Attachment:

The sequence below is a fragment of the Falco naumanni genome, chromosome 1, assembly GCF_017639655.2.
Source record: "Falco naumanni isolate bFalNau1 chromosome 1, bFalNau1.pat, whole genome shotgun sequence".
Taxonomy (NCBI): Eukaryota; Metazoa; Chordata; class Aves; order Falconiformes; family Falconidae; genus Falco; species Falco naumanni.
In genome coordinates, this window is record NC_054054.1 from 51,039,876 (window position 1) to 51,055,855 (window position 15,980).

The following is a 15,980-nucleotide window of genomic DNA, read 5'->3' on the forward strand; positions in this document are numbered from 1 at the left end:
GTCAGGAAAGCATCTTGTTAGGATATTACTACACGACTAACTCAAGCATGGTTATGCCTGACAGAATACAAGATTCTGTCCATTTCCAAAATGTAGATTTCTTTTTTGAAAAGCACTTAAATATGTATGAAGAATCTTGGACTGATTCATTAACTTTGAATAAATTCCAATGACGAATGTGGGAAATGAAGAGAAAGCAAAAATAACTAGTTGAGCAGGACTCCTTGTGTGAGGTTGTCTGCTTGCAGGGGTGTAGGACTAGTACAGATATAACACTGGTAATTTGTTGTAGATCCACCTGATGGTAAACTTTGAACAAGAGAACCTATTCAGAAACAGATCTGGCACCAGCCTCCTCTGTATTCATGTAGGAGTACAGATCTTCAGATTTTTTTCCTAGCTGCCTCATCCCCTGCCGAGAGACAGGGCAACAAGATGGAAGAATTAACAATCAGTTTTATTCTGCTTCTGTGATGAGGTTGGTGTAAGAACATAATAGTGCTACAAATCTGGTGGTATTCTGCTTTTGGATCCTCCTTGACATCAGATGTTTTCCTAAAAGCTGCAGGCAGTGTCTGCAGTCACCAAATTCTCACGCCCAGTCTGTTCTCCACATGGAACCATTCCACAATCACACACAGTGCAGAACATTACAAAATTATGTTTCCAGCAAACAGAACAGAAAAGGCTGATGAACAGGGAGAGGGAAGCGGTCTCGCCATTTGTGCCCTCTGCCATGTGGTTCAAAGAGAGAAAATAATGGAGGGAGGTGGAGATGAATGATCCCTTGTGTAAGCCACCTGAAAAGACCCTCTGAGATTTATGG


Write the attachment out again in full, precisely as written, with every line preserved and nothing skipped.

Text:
The sequence below is a fragment of the Falco naumanni genome, chromosome 1, assembly GCF_017639655.2.
Source record: "Falco naumanni isolate bFalNau1 chromosome 1, bFalNau1.pat, whole genome shotgun sequence".
Taxonomy (NCBI): Eukaryota; Metazoa; Chordata; class Aves; order Falconiformes; family Falconidae; genus Falco; species Falco naumanni.
In genome coordinates, this window is record NC_054054.1 from 51,039,876 (window position 1) to 51,055,855 (window position 15,980).

The following is a 15,980-nucleotide window of genomic DNA, read 5'->3' on the forward strand; positions in this document are numbered from 1 at the left end:
GTCAGGAAAGCATCTTGTTAGGATATTACTACACGACTAACTCAAGCATGGTTATGCCTGACAGAATACAAGATTCTGTCCATTTCCAAAATGTAGATTTCTTTTTTGAAAAGCACTTAAATATGTATGAAGAATCTTGGACTGATTCATTAACTTTGAATAAATTCCAATGACGAATGTGGGAAATGAAGAGAAAGCAAAAATAACTAGTTGAGCAGGACTCCTTGTGTGAGGTTGTCTGCTTGCAGGGGTGTAGGACTAGTACAGATATAACACTGGTAATTTGTTGTAGATCCACCTGATGGTAAACTTTGAACAAGAGAACCTATTCAGAAACAGATCTGGCACCAGCCTCCTCTGTATTCATGTAGGAGTACAGATCTTCAGATTTTTTTCCTAGCTGCCTCATCCCCTGCCGAGAGACAGGGCAACAAGATGGAAGAATTAACAATCAGTTTTATTCTGCTTCTGTGATGAGGTTGGTGTAAGAACATAATAGTGCTACAAATCTGGTGGTATTCTGCTTTTGGATCCTCCTTGACATCAGATGTTTTCCTAAAAGCTGCAGGCAGTGTCTGCAGTCACCAAATTCTCACGCCCAGTCTGTTCTCCACATGGAACCATTCCACAATCACACACAGTGCAGAACATTACAAAATTATGTTTCCAGCAAACAGAACAGAAAAGGCTGATGAACAGGGAGAGGGAAGCGGTCTCGCCATTTGTGCCCTCTGCCATGTGGTTCAAAGAGAGAAAATAATGGAGGGAGGTGGAGATGAATGATCCCTTGTGTAAGCCACCTGAAAAGACCCTCTGAGATTTATGG